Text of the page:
Brandon Woods’ deficiencies above average

Brandon Woods at Alvamar is among the nursing homes that a state advocacy group has identified as having poor inspection records over the past three years.

The Kansas Advocates for Better Care released a list this week of Kansas nursing homes that have an above-average number of deficiencies in their inspections records. The data is based on three inspection reports, which by federal law must be done every 12 to 15 months, done by the Kansas Department on Aging.

The national average of deficiencies is eight, and in Kansas the average is 14. The advocacy group identified 81 nursing home facilities that exceeded the national average for three consecutive years. Brandon Woods is among them with an average of 20 deficiencies per year.

“These are standout facilities in terms of a pattern of having deficiencies over a period of three years,” said Margaret Farley, board president of Kansas Advocates for Better Care. “This is not a one-shot survey.”

The deficiencies found at Brandon Woods, which are detailed online at Medicare.gov, over the past year ranged from failing to resolve each resident’s complaints to not giving the proper treatment to bed sores.

Just one of the deficiencies — failing to make sure the nursing home area is free of dangers that cause accidents — was noted as causing actual harm. All the others were listed as causing minimal harm or having potential for actual harm.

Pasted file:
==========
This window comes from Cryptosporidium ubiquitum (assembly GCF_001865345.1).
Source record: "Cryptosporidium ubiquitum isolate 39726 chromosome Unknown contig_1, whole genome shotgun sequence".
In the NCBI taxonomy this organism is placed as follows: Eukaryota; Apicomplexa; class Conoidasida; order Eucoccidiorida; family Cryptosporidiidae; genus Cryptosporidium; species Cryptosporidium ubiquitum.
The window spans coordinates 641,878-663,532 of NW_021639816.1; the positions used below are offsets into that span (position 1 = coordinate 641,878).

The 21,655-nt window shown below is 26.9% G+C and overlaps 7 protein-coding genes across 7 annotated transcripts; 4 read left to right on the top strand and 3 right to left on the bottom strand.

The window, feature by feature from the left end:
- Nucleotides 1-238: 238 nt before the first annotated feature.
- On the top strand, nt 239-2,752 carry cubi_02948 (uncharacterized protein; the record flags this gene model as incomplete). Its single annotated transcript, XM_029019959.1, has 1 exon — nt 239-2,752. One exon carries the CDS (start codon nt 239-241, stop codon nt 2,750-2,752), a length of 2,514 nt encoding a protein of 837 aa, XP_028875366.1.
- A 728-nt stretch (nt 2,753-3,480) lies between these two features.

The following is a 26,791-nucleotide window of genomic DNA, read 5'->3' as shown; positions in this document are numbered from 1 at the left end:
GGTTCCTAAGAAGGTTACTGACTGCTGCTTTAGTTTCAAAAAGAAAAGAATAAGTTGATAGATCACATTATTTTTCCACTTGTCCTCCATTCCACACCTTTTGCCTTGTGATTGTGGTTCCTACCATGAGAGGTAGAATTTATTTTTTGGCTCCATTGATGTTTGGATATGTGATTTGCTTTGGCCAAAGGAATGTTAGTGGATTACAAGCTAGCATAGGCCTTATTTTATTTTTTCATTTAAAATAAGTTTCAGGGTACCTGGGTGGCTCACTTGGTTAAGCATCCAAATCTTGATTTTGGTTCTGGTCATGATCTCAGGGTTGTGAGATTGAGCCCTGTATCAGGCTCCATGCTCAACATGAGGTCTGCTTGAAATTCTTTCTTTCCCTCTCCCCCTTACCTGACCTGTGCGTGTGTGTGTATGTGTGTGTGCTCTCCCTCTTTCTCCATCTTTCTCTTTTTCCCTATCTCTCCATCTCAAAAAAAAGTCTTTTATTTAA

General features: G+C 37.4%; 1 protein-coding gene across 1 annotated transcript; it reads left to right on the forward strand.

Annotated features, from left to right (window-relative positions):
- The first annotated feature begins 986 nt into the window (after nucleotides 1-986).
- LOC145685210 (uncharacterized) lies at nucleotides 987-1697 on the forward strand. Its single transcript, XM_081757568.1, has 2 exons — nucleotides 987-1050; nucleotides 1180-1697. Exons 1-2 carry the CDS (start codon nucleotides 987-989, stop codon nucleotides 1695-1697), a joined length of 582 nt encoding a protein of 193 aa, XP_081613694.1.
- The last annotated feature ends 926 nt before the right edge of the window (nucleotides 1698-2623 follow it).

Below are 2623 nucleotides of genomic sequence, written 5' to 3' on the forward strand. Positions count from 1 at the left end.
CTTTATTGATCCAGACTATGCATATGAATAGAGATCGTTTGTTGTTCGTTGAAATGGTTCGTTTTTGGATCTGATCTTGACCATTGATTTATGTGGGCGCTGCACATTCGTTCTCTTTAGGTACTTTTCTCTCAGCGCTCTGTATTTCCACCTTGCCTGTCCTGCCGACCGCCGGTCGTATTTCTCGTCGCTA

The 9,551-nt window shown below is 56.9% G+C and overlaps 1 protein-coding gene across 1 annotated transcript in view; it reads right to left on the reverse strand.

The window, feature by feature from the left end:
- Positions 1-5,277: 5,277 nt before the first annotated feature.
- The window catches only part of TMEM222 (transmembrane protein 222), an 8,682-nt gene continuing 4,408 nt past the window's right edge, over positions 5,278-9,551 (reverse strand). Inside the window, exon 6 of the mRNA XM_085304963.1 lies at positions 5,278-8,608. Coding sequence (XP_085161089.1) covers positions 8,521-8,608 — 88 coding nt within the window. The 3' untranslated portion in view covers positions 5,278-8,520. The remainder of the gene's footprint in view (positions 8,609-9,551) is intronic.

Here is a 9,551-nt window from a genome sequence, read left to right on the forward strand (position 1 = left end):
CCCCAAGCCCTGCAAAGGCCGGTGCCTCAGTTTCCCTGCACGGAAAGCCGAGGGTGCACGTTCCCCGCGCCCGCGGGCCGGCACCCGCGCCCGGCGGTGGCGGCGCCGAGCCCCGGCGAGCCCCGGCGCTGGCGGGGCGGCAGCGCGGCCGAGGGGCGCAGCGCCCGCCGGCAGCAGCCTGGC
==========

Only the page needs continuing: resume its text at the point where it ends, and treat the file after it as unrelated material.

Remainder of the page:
And one deficiency — failing to post nurse staffing information — was listed as affecting many residents. The other deficiencies affected a few or some of them.

Two of the deficiencies were for failure to hire only people who have no legal history of abusing, neglecting or mistreating residents or for failure to report and investigate any acts or reports of abuse, neglect or mistreatment of residents. And three involved how the nursing home facility managed and administered drugs

.All but one of the deficiencies have been corrected, according to the Medicare.gov report.

Officials at Brandon Woods could not be reached for comment.

“A lot of facilities can have a stumble. Maybe it is just a change of management, or maybe they are having serious difficulties with staffing,” Farley said. “But we expect, and consumers should expect, if a facility has a poor inspection report with a high number of deficiencies, that they need to get on that and break a pattern.”

No other Lawrence nursing home facilities were on the list.

Tagged: Kansas Advocates for Better Care, Brandon Woods at Alvamar

Comments

JayhawkFan1985 2 years, 10 months ago

Maybe someone can explain to me how the State of Kansas with the push to cut taxes will be able to continue inspecting nursing homes. We all need to remember that taxes are needed to pay for critical services. I would say that inspecting nursing homes is a critical service. The so called market place regulation that Liberty One talks about on these blogs obviously aint a working.

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Kat Christian 2 years, 10 months ago

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Kat Christian 2 years, 10 months ago